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Appeals Court Upholds Seafood Ban Meant To Protect Endangered Porpoise

Earth League
handout | agency
A dead vaquita shows signs of having been caught in a gillnet.

A U.S. federal appeals court is upholding a ban on Mexican seafood caught with gillnets in areas where they threaten an endangered porpoise.

On Tuesday, the U.S. Court of Appeals for the Federal Circuit ordered the U.S. government to honor a 4-month-old ban on Mexican fish and shrimp caught in the uppermost part of Mexico’s Sea of Cortez.

The gillnets used to catch the fish also trap and kill the world’s most endangered marine mammal, the vaquita marina.

“We are really about to lose the vaquita. There are only 15 left,” said Sarah Uhlemann, international program director and senior attorney for the Center for Biological Diversity. “If it continues to decline at current rates this species will be extinct, zero vaquitas left, by 2021. This is absolutely an emergency situation for the vaquita.”

The Center for Biological Diversity brought a lawsuit against the U.S. government earlier this year asking authorities to uphold the Marine Mammal Protection Act, Uhlemann said. It requires the U.S. only to import seafood caught using the same standards for marine mammal by-catch that U.S. fishermen are subject to.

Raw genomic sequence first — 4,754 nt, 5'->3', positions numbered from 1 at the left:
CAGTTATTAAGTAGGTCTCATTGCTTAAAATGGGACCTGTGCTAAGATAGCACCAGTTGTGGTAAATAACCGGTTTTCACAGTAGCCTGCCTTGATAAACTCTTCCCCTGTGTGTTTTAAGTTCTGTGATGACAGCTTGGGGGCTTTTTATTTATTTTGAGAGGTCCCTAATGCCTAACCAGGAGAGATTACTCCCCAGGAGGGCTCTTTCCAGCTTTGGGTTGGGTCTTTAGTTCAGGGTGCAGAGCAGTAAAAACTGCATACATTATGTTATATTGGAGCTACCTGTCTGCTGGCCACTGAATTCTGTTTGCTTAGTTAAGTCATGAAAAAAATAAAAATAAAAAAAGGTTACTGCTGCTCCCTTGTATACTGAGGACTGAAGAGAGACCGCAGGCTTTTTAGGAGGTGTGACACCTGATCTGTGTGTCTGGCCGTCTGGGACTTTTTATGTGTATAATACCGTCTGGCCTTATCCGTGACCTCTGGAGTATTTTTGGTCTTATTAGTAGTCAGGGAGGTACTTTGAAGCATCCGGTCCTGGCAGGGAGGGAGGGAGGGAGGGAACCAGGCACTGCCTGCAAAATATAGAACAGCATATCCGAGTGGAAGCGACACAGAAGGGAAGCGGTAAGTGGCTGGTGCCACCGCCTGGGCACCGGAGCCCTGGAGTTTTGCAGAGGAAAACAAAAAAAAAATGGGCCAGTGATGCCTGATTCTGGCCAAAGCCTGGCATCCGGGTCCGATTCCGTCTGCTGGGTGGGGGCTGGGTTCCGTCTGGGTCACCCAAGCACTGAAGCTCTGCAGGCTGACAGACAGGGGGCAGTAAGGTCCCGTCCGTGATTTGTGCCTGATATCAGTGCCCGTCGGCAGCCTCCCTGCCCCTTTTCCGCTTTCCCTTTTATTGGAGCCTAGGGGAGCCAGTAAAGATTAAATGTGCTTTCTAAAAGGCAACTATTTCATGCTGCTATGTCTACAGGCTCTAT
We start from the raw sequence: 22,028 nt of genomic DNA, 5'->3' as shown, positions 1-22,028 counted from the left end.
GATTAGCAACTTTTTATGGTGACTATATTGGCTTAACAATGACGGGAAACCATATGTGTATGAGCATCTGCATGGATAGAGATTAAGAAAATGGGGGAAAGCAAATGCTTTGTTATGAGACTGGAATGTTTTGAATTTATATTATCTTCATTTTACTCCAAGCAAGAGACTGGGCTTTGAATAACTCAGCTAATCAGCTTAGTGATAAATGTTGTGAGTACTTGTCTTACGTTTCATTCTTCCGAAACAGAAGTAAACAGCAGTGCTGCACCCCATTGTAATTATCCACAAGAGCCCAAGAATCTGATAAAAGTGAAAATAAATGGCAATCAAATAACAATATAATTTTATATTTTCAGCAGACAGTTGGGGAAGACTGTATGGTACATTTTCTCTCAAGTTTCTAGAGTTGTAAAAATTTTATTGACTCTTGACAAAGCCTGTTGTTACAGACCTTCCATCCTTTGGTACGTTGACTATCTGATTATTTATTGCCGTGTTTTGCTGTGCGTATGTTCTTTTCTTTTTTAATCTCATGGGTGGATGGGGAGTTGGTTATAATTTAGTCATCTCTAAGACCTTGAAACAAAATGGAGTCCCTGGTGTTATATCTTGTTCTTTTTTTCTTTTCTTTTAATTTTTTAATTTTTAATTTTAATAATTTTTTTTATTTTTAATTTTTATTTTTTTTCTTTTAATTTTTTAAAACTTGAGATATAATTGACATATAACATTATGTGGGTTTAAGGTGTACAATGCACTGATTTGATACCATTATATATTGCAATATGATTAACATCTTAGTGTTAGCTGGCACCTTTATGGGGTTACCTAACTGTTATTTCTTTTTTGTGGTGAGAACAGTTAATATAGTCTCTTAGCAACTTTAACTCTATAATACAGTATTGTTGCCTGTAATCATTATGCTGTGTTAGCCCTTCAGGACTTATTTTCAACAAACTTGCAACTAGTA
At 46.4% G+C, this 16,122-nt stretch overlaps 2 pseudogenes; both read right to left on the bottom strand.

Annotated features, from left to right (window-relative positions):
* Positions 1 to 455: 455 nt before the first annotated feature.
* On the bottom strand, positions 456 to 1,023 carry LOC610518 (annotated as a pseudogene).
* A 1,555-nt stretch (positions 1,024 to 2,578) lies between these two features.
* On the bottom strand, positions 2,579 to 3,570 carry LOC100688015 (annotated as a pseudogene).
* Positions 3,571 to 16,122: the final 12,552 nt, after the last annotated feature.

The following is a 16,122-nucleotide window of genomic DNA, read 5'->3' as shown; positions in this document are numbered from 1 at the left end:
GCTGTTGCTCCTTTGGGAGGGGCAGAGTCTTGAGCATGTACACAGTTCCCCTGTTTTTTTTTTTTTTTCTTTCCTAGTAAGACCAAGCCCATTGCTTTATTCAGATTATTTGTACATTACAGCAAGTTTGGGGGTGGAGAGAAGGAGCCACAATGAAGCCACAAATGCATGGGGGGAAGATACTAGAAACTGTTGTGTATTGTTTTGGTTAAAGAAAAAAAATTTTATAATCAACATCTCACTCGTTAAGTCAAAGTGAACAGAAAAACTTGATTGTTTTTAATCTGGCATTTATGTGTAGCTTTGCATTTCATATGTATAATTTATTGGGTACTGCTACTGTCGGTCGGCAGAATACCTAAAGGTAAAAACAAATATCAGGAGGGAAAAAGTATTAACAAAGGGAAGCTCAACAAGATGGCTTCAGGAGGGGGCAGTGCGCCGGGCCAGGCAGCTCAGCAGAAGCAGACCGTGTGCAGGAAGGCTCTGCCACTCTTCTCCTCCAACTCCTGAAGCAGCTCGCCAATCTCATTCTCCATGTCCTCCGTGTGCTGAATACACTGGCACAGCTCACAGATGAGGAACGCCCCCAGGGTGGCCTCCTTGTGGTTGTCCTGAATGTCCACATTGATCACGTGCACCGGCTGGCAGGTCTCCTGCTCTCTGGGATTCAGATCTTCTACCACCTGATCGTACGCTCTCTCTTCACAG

A lower court made a preliminary injunction in July imposing a temporary ban until the case can be brought to court. The U.S. government appealed the decision, but the appeals court declined to stay the ban.

“This is really the last tool in the toolbox,” said Uhlemann.

She says for years there have been efforts to remove gillnets dangerous to the vaquita from the area where the porpoise lives, but there is a lack of enforcement. She says the seafood ban could pressure the Mexican government to work harder to protect the vaquita.

Opponents of the measure say banning seafood imports only hurts legal fishermen and won’t address the real problem — illegal poaching.

Many argue that the only gillnets that are actually known to kill vaquitas are the ones used to hunt an endangered fish called the totoaba. Hunting totoaba is already illegal. But poachers continue to fish in the upper Sea of Cortez.

Kendal Blust was a senior field correspondent at KJZZ from 2018 to 2023.